Self-Care

Stigma is unfortunately very common in the workplace. Being able to take care of oneself, mentally and physically, is very important for general mental health. However, it is even more important when dealing with the stigma against addiction. Taking care of oneself can help individuals build self-esteem.

Individuals do not have to feel any certain way to practice self-care; the act of self-care by itself has been shown to improve self-esteem. As people increase their self-esteem, it can be easier to deal with stigmas around addiction, knowing that they are not to blame and decreasing feelings of shame. 

Peer Support

There are many ways to find peer support, including alumni programs at recovery centers or peer support groups like alcoholics anonymous (AA). These groups can help improve social connection and decrease the risk of isolation during recovery. Peer support is particularly helpful because others are likely experiencing similar issues with stigma in their lives and at work. Being able to speak openly about one’s experiences, and how one feels, and brainstorm solutions can help individuals feel understood. They can find others who can provide new possibilities for managing the stigma around addiction recovery.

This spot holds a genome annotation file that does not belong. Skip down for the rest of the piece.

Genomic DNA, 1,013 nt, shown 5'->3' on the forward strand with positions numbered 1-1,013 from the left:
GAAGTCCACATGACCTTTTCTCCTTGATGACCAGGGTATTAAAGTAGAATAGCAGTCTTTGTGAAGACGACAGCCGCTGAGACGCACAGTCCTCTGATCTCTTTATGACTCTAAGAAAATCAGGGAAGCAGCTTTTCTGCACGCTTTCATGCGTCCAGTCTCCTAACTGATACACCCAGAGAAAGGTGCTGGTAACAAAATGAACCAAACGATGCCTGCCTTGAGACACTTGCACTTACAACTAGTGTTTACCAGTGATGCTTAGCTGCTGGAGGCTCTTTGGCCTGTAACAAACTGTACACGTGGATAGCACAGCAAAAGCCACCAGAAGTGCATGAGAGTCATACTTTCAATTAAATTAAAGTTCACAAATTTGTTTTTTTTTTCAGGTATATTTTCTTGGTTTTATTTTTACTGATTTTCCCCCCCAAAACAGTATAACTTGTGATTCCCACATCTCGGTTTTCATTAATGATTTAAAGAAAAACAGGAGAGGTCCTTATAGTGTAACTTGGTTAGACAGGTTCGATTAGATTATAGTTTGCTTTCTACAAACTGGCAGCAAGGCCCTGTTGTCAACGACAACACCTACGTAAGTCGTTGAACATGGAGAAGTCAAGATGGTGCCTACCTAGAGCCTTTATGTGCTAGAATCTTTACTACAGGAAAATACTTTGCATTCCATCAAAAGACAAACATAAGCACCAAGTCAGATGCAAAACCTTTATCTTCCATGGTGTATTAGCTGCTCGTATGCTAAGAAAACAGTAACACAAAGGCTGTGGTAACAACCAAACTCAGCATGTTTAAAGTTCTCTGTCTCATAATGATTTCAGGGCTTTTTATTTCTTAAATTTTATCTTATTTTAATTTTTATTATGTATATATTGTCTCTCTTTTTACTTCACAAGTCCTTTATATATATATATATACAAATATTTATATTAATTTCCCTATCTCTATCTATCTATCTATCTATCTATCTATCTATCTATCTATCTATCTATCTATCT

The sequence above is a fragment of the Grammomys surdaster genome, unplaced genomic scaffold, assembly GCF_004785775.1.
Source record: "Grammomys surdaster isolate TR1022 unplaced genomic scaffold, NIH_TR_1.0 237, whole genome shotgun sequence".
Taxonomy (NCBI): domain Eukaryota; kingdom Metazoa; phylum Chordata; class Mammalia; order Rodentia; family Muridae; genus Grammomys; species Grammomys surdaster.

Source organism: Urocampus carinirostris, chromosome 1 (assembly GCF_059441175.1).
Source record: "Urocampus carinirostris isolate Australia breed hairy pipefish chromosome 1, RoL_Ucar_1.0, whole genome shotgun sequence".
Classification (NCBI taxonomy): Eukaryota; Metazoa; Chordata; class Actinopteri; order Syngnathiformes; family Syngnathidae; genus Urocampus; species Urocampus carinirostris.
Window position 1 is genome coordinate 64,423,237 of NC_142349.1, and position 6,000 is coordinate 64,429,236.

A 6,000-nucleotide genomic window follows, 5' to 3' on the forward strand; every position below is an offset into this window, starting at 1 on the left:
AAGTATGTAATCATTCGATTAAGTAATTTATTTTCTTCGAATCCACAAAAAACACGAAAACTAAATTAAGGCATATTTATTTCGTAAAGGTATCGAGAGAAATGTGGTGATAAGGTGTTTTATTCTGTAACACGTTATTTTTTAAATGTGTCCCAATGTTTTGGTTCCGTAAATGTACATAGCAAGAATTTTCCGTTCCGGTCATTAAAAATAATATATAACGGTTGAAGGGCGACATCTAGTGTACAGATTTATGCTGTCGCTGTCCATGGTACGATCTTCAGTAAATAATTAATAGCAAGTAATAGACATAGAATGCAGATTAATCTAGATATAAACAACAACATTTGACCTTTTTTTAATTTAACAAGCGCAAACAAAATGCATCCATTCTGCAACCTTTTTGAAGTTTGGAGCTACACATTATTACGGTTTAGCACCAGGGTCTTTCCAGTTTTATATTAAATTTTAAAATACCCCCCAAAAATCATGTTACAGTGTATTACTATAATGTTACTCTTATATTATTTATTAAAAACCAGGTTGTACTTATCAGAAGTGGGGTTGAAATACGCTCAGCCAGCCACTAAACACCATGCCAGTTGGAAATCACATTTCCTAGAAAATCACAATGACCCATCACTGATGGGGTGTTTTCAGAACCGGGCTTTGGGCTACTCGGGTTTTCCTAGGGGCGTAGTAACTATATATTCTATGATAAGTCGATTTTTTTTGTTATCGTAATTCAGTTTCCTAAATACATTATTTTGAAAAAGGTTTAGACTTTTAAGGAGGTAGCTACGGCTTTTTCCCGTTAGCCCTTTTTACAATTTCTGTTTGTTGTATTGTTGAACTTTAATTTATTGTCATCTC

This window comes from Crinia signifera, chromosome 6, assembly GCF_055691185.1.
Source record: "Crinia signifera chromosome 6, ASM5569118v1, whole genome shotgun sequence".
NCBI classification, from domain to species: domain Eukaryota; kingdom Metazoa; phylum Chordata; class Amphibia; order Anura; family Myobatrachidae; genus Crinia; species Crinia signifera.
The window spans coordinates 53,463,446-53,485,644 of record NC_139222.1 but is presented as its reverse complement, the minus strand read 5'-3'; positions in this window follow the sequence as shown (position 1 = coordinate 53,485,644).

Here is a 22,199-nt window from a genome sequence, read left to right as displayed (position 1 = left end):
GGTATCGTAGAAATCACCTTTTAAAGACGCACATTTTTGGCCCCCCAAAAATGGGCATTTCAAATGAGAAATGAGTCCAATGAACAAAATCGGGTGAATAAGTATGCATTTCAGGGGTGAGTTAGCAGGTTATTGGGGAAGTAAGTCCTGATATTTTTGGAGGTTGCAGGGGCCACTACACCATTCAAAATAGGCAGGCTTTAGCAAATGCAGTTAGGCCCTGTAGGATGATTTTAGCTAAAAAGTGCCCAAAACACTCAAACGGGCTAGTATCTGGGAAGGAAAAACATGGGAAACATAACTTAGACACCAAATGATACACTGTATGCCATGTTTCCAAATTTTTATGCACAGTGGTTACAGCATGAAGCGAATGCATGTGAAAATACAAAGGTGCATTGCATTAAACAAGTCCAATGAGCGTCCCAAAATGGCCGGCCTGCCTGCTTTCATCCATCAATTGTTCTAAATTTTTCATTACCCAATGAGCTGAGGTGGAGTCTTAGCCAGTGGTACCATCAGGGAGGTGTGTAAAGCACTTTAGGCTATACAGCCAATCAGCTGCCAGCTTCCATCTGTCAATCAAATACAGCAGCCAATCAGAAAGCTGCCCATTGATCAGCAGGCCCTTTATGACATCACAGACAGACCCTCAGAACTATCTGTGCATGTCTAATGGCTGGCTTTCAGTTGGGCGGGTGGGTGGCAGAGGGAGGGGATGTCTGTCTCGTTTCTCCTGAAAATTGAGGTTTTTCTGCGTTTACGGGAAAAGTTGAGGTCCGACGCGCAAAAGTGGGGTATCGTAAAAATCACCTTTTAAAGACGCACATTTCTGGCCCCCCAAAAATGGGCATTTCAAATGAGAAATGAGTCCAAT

Addiction is a serious disease that is commonly misunderstood, leading to harmful stigmas in the workplace. The judgments of others increase the risk of relapse, prevent you from getting help, and add stress to your work life. Learning tools to manage workplace stigma can help, and often this begins during treatment. At Pacific Sands Recovery Center, we offer individualized care for working professionals. We provide support and care that helps you build skills to deal with workplace stress. If you or your loved one needs help recovering from addiction, we can help. Start today and call us at (714) 492-1119 to learn more about our recovery programs for working professionals.